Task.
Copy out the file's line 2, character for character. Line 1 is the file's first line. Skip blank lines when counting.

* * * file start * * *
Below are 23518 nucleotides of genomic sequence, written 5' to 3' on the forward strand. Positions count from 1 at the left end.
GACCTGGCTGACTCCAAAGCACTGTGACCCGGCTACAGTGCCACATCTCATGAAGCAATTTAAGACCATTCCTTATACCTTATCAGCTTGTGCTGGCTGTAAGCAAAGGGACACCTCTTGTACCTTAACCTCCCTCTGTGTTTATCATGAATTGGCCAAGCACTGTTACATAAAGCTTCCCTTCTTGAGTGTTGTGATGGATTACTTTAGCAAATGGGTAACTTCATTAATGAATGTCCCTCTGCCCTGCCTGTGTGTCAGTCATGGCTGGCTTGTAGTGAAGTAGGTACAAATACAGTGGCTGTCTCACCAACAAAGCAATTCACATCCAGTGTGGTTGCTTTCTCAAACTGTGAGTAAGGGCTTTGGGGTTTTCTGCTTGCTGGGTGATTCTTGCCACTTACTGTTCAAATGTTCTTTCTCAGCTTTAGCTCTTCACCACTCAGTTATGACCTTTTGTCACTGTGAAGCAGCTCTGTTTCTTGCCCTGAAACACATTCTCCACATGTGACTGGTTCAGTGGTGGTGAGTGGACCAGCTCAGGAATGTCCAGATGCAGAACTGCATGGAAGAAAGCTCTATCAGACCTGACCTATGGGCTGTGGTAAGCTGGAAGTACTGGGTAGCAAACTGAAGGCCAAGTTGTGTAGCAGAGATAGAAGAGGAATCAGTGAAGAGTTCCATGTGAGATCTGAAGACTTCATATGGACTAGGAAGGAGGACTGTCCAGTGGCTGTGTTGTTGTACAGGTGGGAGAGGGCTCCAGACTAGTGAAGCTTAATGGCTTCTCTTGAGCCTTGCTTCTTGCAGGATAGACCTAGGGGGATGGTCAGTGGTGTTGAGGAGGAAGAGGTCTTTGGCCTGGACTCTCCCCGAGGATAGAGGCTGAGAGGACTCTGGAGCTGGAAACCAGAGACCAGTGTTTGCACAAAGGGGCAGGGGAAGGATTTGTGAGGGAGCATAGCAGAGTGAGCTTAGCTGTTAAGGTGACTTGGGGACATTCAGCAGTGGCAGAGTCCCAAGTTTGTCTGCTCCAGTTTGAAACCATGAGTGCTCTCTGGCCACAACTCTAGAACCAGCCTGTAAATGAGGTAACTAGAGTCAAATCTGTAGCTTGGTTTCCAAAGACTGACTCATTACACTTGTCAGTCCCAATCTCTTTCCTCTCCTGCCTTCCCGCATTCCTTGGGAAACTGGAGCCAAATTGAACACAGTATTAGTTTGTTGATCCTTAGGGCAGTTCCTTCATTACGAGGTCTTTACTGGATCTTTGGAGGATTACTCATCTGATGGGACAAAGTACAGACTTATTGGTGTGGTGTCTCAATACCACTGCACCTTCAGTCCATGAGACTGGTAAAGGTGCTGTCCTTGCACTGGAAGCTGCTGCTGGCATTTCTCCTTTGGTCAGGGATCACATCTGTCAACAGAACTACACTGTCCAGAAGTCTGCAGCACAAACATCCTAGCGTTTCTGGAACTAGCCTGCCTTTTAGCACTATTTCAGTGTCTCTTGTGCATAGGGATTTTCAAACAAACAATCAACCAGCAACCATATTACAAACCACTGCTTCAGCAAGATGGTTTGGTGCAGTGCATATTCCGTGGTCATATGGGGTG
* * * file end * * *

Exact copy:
GACCTGGCTGACTCCAAAGCACTGTGACCCGGCTACAGTGCCACATCTCATGAAGCAATTTAAGACCATTCCTTATACCTTATCAGCTTGTGCTGGCTGTAAGCAAAGGGACACCTCTTGTACCTTAACCTCCCTCTGTGTTTATCATGAATTGGCCAAGCACTGTTACATAAAGCTTCCCTTCTTGAGTGTTGTGATGGATTACTTTAGCAAATGGGTAACTTCATTAATGAATGTCCCTCTGCCCTGCCTGTGTGTCAGTCATGGCTGGCTTGTAGTGAAGTAGGTACAAATACAGTGGCTGTCTCACCAACAAAGCAATTCACATCCAGTGTGGTTGCTTTCTCAAACTGTGAGTAAGGGCTTTGGGGTTTTCTGCTTGCTGGGTGATTCTTGCCACTTACTGTTCAAATGTTCTTTCTCAGCTTTAGCTCTTCACCACTCAGTTATGACCTTTTGTCACTGTGAAGCAGCTCTGTTTCTTGCCCTGAAACACATTCTCCACATGTGACTGGTTCAGTGGTGGTGAGTGGACCAGCTCAGGAATGTCCAGATGCAGAACTGCATGGAAGAAAGCTCTATCAGACCTGACCTATGGGCTGTGGTAAGCTGGAAGTACTGGGTAGCAAACTGAAGGCCAAGTTGTGTAGCAGAGATAGAAGAGGAATCAGTGAAGAGTTCCATGTGAGATCTGAAGACTTCATATGGACTAGGAAGGAGGACTGTCCAGTGGCTGTGTTGTTGTACAGGTGGGAGAGGGCTCCAGACTAGTGAAGCTTAATGGCTTCTCTTGAGCCTTGCTTCTTGCAGGATAGACCTAGGGGGATGGTCAGTGGTGTTGAGGAGGAAGAGGTCTTTGGCCTGGACTCTCCCCGAGGATAGAGGCTGAGAGGACTCTGGAGCTGGAAACCAGAGACCAGTGTTTGCACAAAGGGGCAGGGGAAGGATTTGTGAGGGAGCATAGCAGAGTGAGCTTAGCTGTTAAGGTGACTTGGGGACATTCAGCAGTGGCAGAGTCCCAAGTTTGTCTGCTCCAGTTTGAAACCATGAGTGCTCTCTGGCCACAACTCTAGAACCAGCCTGTAAATGAGGTAACTAGAGTCAAATCTGTAGCTTGGTTTCCAAAGACTGACTCATTACACTTGTCAGTCCCAATCTCTTTCCTCTCCTGCCTTCCCGCATTCCTTGGGAAACTGGAGCCAAATTGAACACAGTATTAGTTTGTTGATCCTTAGGGCAGTTCCTTCATTACGAGGTCTTTACTGGATCTTTGGAGGATTACTCATCTGATGGGACAAAGTACAGACTTATTGGTGTGGTGTCTCAATACCACTGCACCTTCAGTCCATGAGACTGGTAAAGGTGCTGTCCTTGCACTGGAAGCTGCTGCTGGCATTTCTCCTTTGGTCAGGGATCACATCTGTCAACAGAACTACACTGTCCAGAAGTCTGCAGCACAAACATCCTAGCGTTTCTGGAACTAGCCTGCCTTTTAGCACTATTTCAGTGTCTCTTGTGCATAGGGATTTTCAAACAAACAATCAACCAGCAACCATATTACAAACCACTGCTTCAGCAAGATGGTTTGGTGCAGTGCATATTCCGTGGTCATATGGGGTG